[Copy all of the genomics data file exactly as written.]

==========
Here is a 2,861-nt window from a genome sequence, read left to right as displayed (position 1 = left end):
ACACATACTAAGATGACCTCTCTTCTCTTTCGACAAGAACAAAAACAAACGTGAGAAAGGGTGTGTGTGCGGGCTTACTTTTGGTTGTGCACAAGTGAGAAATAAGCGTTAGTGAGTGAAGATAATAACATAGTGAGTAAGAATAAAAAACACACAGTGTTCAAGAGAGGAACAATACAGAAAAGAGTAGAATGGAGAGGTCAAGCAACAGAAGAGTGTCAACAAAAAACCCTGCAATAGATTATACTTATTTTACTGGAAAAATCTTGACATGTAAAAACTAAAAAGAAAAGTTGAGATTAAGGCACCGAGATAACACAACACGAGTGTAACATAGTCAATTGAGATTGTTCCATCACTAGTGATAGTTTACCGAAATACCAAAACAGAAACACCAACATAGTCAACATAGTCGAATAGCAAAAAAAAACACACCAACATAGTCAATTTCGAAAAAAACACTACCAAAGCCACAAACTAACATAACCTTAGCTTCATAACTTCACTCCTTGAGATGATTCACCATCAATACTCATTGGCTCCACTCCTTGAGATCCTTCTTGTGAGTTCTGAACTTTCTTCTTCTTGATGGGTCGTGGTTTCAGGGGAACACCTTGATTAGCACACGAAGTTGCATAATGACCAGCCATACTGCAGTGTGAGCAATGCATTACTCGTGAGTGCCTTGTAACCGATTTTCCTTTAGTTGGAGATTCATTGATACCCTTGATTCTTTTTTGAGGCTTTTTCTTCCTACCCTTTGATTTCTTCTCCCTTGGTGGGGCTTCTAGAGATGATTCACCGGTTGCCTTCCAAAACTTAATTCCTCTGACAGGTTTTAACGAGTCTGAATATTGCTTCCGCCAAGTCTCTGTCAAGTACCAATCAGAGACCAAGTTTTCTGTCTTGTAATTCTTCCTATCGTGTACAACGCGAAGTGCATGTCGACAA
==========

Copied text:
Here is a 2,861-nt window from a genome sequence, read left to right as displayed (position 1 = left end):
ACACATACTAAGATGACCTCTCTTCTCTTTCGACAAGAACAAAAACAAACGTGAGAAAGGGTGTGTGTGCGGGCTTACTTTTGGTTGTGCACAAGTGAGAAATAAGCGTTAGTGAGTGAAGATAATAACATAGTGAGTAAGAATAAAAAACACACAGTGTTCAAGAGAGGAACAATACAGAAAAGAGTAGAATGGAGAGGTCAAGCAACAGAAGAGTGTCAACAAAAAACCCTGCAATAGATTATACTTATTTTACTGGAAAAATCTTGACATGTAAAAACTAAAAAGAAAAGTTGAGATTAAGGCACCGAGATAACACAACACGAGTGTAACATAGTCAATTGAGATTGTTCCATCACTAGTGATAGTTTACCGAAATACCAAAACAGAAACACCAACATAGTCAACATAGTCGAATAGCAAAAAAAAACACACCAACATAGTCAATTTCGAAAAAAACACTACCAAAGCCACAAACTAACATAACCTTAGCTTCATAACTTCACTCCTTGAGATGATTCACCATCAATACTCATTGGCTCCACTCCTTGAGATCCTTCTTGTGAGTTCTGAACTTTCTTCTTCTTGATGGGTCGTGGTTTCAGGGGAACACCTTGATTAGCACACGAAGTTGCATAATGACCAGCCATACTGCAGTGTGAGCAATGCATTACTCGTGAGTGCCTTGTAACCGATTTTCCTTTAGTTGGAGATTCATTGATACCCTTGATTCTTTTTTGAGGCTTTTTCTTCCTACCCTTTGATTTCTTCTCCCTTGGTGGGGCTTCTAGAGATGATTCACCGGTTGCCTTCCAAAACTTAATTCCTCTGACAGGTTTTAACGAGTCTGAATATTGCTTCCGCCAAGTCTCTGTCAAGTACCAATCAGAGACCAAGTTTTCTGTCTTGTAATTCTTCCTATCGTGTACAACGCGAAGTGCATGTCGACAA